The benefits of having friends at work - The Age (Executive Style)
While workplace friendships can have many benefits, there may also be repercussions. McDonald Murholme Senior Associate Trent Hancock discusses the potential implications of workplace friendships.
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The benefits of having friends at work
Are you a ‘get the job done and go home’ type who thinks business and pleasure are best not mixed, or comfortable with the notion colleagues can also become good friends?
For many of us, there’s a spectrum of intimacy with workmates – folk who warrant a cursory nod in the corridor at one end and those we’re happy to spend leisure time with outside office hours at the other.
So what are the benefits of letting down your guard and allowing yourself to move beyond the colleague and ‘frolleague’ stage with a workmate or several?
Plenty, says Commonwealth Bank head of innovation Tiziana Bianco, who has had several colleagues morph into friends over her career.
“The benefit for me really [is] I tend to bring my authentic self to work, which usually means you may not, every single day, be having the most amazing day,” Bianco says.
“So sometimes having a friend who understands you or can read discreet signals is really helpful, or even just someone to have conversations with.”
Sympathetic allies can help each other deal with the inevitable workplace ups and downs in a more measured and positive way, Bianco believes.
Talk it out
“I just recently had a friend … call me because she was quite upset about something that she had heard from her manager,” Bianco says.
“If she hadn’t called me, she probably would have reacted in a way that wouldn’t have necessarily put her in the best light but we chatted it out and I was able, because I know her really well, to get behind the issue and [ask] why are you really feeling this way…what’s underlying this anger and this concern?
“Even in that five or seven minute chat, she thought on it, she didn’t do anything immediately and the next day she rang me and she actually turned it into a positive. Those moments of truth, if you like, are just great if you can explore them with someone that you trust.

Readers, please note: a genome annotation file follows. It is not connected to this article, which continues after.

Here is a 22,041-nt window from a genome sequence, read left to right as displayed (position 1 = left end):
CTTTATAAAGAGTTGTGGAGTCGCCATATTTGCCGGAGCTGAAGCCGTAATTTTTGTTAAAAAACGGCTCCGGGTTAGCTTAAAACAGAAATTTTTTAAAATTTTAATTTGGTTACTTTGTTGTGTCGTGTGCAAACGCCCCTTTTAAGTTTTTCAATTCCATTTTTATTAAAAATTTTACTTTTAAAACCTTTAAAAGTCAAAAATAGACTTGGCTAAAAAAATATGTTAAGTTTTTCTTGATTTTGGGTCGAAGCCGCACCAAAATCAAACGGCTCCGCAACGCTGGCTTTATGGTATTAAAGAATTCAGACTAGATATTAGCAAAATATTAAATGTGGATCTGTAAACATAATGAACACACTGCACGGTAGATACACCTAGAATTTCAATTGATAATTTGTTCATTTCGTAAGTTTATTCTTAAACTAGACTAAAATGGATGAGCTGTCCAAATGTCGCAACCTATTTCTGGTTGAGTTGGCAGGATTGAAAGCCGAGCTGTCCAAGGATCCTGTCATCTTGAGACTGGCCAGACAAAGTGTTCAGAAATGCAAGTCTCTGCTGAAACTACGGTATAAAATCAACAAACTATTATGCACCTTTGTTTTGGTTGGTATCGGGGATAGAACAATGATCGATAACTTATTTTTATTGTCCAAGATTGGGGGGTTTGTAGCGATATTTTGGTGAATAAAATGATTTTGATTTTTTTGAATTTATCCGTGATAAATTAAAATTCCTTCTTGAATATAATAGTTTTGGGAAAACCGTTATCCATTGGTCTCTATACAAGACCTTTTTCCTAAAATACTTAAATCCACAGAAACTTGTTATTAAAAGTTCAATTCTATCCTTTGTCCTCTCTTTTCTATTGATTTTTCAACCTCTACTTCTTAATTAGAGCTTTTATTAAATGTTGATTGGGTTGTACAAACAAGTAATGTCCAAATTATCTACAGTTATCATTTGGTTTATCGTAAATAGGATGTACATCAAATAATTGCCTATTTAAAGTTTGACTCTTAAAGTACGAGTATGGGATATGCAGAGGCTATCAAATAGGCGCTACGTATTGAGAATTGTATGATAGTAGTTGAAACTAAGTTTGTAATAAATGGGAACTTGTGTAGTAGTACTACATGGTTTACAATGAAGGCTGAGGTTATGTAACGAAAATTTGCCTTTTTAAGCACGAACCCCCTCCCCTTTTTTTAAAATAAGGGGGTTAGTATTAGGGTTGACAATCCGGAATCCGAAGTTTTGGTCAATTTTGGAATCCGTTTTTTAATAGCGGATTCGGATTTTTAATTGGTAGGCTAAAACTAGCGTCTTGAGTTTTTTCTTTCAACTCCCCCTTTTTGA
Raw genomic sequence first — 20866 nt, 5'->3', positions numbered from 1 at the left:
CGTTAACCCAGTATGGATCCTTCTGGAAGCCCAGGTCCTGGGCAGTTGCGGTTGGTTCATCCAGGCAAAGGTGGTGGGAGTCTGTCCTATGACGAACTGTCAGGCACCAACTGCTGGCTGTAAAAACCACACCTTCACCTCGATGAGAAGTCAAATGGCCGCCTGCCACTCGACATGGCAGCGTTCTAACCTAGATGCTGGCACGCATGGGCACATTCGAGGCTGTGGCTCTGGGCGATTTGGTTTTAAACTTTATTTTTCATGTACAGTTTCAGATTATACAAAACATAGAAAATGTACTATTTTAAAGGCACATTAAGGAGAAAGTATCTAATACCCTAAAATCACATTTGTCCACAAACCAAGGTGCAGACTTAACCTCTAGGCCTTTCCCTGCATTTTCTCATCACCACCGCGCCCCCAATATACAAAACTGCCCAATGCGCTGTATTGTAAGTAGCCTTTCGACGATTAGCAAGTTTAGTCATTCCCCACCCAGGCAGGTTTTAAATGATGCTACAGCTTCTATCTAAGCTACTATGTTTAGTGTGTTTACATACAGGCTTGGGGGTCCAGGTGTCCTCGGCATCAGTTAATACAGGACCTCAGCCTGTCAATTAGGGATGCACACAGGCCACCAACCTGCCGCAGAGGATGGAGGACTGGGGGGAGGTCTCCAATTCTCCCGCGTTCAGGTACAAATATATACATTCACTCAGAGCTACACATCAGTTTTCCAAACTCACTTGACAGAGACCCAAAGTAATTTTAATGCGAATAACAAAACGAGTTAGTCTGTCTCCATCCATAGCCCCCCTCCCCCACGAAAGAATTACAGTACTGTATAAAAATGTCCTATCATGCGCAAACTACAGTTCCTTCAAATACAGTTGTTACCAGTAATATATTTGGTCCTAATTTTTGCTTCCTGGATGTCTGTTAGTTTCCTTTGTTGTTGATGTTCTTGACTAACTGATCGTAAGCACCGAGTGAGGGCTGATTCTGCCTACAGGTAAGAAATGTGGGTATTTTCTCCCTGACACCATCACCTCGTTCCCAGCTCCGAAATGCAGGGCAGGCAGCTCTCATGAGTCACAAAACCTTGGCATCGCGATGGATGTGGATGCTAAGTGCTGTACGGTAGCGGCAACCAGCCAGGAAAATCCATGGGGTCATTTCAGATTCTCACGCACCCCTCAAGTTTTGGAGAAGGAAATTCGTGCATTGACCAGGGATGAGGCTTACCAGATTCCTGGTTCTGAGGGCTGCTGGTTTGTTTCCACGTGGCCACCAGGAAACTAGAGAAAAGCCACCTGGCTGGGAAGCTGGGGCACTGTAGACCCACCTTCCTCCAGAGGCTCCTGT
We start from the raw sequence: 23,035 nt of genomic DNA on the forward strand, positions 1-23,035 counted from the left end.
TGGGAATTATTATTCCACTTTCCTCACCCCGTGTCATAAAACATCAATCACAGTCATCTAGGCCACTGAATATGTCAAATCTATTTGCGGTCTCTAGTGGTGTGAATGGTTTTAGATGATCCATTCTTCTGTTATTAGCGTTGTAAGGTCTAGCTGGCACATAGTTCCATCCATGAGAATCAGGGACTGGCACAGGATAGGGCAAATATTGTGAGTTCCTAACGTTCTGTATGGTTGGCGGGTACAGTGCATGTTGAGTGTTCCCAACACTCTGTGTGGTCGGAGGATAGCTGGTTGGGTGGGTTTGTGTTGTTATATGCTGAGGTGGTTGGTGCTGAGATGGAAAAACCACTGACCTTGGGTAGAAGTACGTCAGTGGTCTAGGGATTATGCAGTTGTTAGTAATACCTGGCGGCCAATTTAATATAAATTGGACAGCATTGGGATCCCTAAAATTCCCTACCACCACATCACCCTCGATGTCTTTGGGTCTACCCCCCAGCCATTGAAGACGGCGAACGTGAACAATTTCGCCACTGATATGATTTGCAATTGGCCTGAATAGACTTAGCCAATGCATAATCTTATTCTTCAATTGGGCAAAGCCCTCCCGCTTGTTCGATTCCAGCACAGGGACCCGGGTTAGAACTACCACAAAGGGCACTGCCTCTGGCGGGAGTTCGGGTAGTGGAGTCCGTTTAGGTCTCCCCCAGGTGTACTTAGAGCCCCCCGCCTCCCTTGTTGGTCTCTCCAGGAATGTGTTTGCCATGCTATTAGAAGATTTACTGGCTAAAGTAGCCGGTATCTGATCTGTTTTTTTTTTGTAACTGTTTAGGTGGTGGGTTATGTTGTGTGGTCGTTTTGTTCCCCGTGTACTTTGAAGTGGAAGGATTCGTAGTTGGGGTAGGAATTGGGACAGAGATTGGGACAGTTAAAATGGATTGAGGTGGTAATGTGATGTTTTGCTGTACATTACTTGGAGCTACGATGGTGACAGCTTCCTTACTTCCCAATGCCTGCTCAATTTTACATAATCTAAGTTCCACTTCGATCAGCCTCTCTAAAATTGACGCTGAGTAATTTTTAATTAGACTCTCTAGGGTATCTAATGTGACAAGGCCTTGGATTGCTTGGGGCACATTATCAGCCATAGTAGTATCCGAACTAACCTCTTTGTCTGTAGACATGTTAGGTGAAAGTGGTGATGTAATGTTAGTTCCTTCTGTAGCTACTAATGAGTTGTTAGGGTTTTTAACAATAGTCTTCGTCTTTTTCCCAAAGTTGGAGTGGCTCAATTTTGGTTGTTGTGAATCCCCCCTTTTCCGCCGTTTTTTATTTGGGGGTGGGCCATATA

“It’s always a great way to use your friends as good sounding boards because they understand you and they know where you’re coming from; it’s easy for them to probe and question and really ensure that you’re being authentic with yourself and you’re being true to yourself. They can give you feedback that sometimes a colleague wouldn’t necessarily feel comfortable giving.”
Got your back
Having a genuine friend in the workplace makes individuals more engaged with the job, more productive and more willing to push the envelope, because they know someone has their back, according to organisational psychologist Dr Michelle Pizer.
“It makes us feel safer to take risks,” Pizer says. “It’s better for the organisation as well; I think it’s got benefits everywhere.”
“Having a friend at work, or more broadly people that you trust and people that you feel will support you, is really important for boosting confidence and when you’re confident that can lead to all sorts of positive work outcomes,” agrees innovation psychologist Dr Amantha Imber.
While companies can’t force staff to ‘click’, they can encourage stronger bonds between colleagues by eschewing hot desking and introducing buddy systems and mentoring programs which encourage communication and connection.
“You can’t force it but you can certainly foster it with the right environment,” Pizer says.
It’s easier to make friends if you enjoy your job to begin with, according to Jean Nankin, a national property development manager who counts among her friends, former colleagues from two decades prior.
“I just find you spend so much time at work … and if you’re happy in your work, normally you have something in common with [your workmates] and therefore that seems to spill outside the workplace,” Nankin says.
“I think if you get on with your colleagues outside the workplace generally it means you’re more likely to have a closer bond when you’re working and understand them.”
Avoid accusations of favouritism by buddying up with those who enjoy a similar level of seniority rather than subordinates in your team, Nankin adds: “I think there are issues if you’re in a situation where someone is reporting to you, I think that’s a different ballgame altogether.”
Other risks associated with office friendships include the chance overly chummy colleagues will spend more time socialising than toiling, or be unable to work together if their relationship hits the skids, McDonald Murholme employment lawyer Trent Hancock says.
Hiring staff with a strong work ethic and the ability to separate the personal from professional, coupled with clear policies and procedures governing the way employees interact, should reduce the likelihood of issues arising for employers.
Hancock encounters a handful of cases each year where office friendships have landed employees in tight spots.
“Often this will involve one employee turning a blind eye to another employee engaging in misconduct, or even assisting another employee to engage in misconduct,” he says.
“The preparedness to engage in this conduct sometimes increases when employees are dealing with colleagues that they have formed a close relationship with.”
Is work a place for socialising? Have you made mates in the office? Let us know in the Comments section.
Reference: The benefit of having friends at work, The Age – Executive Style, 11th July 2016